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Disclosure Error Rate Consistent with Primary Financial Statements Error Rate

I have spent a good amount of time studying the primary financial statement information from XBRL-based digital financial reports submitted by public companies to the SEC. I have examined the relations between the fundamental accounting concepts on the primary financial statements. I have examined the fundamental ability to read any reported information, what I call the minimum criteria.

But what about the disclosures?  Well, I have been looking at those also. Not in as much detail as the primary financial statements at this point, but now that I have a really good handle on the primary financial statements, I will dig into the disclosures more.

This is a summary of what I see right now. Below are summaries of the analysis of 9 fairly basic disclosures.  I provide the name, a link to the analysis summary, and a percentage of SEC XBRL financial filings which conform to what I would expect the disclosure to look like: 

Here is a table of this information:

(Click image for larger view)

Clearly this is not conforming to formal scientific protocol, but I do think that it provides a reasonably good assessment of how well disclosures are being created.  What I see is that the quality of at least these basic disclosures is fairly consistent with the quality of the primary financial statements. While the above 9 are samples of the total population, the primary financial statements analysis was of the entire population.

Conformance to the fundamental accounting concepts is about 60% for the entire population of SEC filers (excluding funds, trusts, and inactive filers).  Conformance to the minimum criteria is about 57% for that same entire population.  From what I can see in the conformance percentages above, it looks like disclosures are in the ball park of the fundamental accounting concepts and minimum criteria, let us just say 50 to 60% or so.

The most interesting thing though is that the testing "rig" that I used to test the fundamental accounting concepts works on the disclosures also.

If you look through the links in the list above you see a lot of PDFs which were manually created piece-by-piece by looking at individual SEC XBRL financial filings.  But then you see this.  Basically, I learned from creating and perfecting the PDFs. I applied what I learned and created far, far more automated process for analyzing the disclosures.

If you follow my blog you will likely recall my mantra:

The only way a meaningful exchange of information can occur is the prior existence of agreed upon technical syntax rules, domain semantics rules, and workflow/process rules.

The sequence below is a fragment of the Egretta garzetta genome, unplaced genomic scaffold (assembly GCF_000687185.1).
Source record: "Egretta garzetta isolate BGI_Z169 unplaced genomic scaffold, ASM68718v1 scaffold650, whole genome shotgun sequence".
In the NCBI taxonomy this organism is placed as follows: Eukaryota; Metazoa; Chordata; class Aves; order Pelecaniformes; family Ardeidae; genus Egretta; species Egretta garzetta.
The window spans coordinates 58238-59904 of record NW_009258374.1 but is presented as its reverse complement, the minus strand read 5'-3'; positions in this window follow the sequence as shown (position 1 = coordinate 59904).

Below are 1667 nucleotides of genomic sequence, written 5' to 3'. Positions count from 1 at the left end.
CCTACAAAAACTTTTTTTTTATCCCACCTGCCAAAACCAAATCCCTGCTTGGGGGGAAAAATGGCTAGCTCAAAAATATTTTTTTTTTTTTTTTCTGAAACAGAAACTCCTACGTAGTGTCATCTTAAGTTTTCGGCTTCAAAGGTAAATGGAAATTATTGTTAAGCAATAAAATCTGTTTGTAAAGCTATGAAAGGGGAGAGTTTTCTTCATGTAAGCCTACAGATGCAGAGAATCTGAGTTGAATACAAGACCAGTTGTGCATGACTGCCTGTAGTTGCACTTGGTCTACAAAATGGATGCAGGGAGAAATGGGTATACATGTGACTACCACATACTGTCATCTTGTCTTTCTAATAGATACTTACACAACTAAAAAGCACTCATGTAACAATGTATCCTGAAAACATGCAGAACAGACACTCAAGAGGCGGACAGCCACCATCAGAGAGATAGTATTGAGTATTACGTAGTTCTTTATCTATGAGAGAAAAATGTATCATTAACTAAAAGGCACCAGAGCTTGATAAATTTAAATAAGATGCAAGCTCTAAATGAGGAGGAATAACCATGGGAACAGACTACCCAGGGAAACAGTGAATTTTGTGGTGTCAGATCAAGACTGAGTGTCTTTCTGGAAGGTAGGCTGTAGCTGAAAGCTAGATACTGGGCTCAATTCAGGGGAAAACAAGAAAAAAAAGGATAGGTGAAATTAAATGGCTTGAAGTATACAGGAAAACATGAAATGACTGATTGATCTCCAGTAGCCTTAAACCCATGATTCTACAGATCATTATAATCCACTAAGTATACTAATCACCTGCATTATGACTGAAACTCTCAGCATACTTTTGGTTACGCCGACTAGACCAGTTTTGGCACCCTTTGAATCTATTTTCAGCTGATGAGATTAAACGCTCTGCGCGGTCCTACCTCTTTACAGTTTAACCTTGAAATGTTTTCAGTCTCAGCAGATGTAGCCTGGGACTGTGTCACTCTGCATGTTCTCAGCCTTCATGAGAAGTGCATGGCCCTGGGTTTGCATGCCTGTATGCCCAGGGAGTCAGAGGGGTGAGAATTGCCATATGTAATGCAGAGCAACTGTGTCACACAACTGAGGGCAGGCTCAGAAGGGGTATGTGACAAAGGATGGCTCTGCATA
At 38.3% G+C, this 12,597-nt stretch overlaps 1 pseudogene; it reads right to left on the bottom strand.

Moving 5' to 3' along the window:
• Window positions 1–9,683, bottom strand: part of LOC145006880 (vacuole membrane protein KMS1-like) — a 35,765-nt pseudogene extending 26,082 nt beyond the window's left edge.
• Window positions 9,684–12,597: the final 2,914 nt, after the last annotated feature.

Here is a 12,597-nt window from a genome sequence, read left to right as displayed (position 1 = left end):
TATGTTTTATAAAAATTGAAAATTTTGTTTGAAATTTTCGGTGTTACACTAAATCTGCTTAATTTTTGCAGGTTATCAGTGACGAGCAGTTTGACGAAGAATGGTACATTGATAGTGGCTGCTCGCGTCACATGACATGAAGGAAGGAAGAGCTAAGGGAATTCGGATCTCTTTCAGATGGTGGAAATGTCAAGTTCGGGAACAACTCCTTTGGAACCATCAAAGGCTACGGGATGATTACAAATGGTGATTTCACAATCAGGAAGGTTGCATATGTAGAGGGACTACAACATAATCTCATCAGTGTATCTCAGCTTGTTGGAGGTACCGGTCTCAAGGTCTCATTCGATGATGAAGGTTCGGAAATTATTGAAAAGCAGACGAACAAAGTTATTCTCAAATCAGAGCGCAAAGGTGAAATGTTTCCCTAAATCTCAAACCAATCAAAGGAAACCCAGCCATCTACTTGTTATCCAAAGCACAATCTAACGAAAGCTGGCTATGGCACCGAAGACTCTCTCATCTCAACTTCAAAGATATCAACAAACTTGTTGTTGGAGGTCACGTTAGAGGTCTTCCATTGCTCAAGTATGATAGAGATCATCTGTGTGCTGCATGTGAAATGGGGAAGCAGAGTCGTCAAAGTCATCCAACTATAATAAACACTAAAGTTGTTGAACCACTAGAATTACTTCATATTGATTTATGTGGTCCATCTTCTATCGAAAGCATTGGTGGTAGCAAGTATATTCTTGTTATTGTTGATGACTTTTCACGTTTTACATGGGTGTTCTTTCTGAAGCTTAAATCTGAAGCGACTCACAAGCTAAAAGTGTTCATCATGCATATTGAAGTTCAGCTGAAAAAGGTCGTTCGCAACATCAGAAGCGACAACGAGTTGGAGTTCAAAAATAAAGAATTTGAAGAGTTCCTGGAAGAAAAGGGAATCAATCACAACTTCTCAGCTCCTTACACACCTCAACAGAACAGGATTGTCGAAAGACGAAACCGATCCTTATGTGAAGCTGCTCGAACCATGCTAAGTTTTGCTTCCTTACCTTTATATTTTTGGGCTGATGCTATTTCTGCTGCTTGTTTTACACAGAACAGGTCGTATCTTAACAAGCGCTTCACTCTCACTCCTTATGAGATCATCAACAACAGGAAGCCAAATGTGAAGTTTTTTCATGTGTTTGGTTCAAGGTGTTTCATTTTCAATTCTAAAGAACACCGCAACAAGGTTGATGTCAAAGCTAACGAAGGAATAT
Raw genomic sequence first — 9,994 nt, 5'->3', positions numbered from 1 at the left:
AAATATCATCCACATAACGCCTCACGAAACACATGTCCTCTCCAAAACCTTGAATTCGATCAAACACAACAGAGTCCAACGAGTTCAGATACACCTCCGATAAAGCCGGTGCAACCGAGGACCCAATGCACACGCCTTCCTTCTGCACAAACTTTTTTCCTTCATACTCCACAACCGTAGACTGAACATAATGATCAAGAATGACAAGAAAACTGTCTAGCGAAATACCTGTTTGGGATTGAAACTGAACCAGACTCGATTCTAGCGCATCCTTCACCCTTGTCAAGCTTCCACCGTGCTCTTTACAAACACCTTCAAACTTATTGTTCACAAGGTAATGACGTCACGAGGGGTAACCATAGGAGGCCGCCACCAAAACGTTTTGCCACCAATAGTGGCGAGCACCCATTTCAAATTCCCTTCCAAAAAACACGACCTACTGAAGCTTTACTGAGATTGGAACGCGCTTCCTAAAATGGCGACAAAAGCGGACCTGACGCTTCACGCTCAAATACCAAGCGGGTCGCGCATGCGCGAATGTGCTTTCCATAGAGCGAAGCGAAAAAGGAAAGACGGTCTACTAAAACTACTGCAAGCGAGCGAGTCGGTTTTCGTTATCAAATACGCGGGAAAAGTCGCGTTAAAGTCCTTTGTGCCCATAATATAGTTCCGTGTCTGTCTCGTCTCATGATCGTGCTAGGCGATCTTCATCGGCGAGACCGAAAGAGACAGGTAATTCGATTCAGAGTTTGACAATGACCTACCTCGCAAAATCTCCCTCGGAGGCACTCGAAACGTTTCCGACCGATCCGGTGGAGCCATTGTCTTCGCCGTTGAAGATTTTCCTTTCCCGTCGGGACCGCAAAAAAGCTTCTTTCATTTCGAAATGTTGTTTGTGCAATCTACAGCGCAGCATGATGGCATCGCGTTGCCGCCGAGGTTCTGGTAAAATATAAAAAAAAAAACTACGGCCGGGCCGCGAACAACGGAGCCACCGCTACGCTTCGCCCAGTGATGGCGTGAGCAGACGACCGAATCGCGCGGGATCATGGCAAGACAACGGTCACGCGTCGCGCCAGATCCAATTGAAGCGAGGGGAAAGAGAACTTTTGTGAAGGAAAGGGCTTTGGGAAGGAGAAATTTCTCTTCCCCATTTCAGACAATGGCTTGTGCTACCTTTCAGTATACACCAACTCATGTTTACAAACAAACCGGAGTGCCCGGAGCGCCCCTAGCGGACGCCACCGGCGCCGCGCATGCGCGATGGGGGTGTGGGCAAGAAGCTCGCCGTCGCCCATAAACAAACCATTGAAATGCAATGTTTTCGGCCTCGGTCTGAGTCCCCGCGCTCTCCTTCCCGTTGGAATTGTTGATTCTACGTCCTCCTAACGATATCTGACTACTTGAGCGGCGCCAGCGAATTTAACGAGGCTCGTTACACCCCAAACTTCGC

What I am realizing from doing all this work analyzing public company XBRL-based filings to the SEC is the low probability that the FASB or SEC or anyone else would be able to come up with all those rules proactively, in advance of having thousands of filings to look at using machine based processes.  Who would have known all of the rules which would have been needed?  While I thought I did, I realize now that I only had a partial set of understanding.

What will reveal the complete set is automated testing of digital financial reports which need to be created are the inconsistencies observed in SEC filings.  This is actually consistent with what happened back in 2004. What happened then was the creation of the XBRL 2.1 conformance suite.  Before the conformance suite was created, software had an interoperability problem.  During and after the creation of the conformance suite most of the interoperability issues went away.  For example, if you go look at #1 Technical syntax readable in the minimum criteria, you see that there is only 1 error in about 7000 filings. That is the "technical syntax rules" in my mantra above being satisfied.

All these tests like the fundamental accounting concepts and relations between concepts and the disclosure rules which are basically more detailed fundamental concepts and relations-type information.  Rules.  Here is the summary of the results.  What drives that?  Well, here are the mapping rulesHere are the impute rules.

Basically, imagine a battery of domain semantic tests (second part of the mantra):

This is some of the basic knowledge of financial reporting.  This is all mechanical type stuff.  No judgment involved here.  All this information will eventually be in machine readable for so software can use it to help get these mechanical pieces of digital financial reports correct. 

This set of slides, Machine Readable Knowledge Representation Using XBRL for Digital Financial Reporting, summarizes all this as best as I can right now.

Digital financial reporting is just around the corner.

Posted on Thursday, December 18, 2014 at 09:12AM by Registered CommenterCharlie in | CommentsPost a Comment

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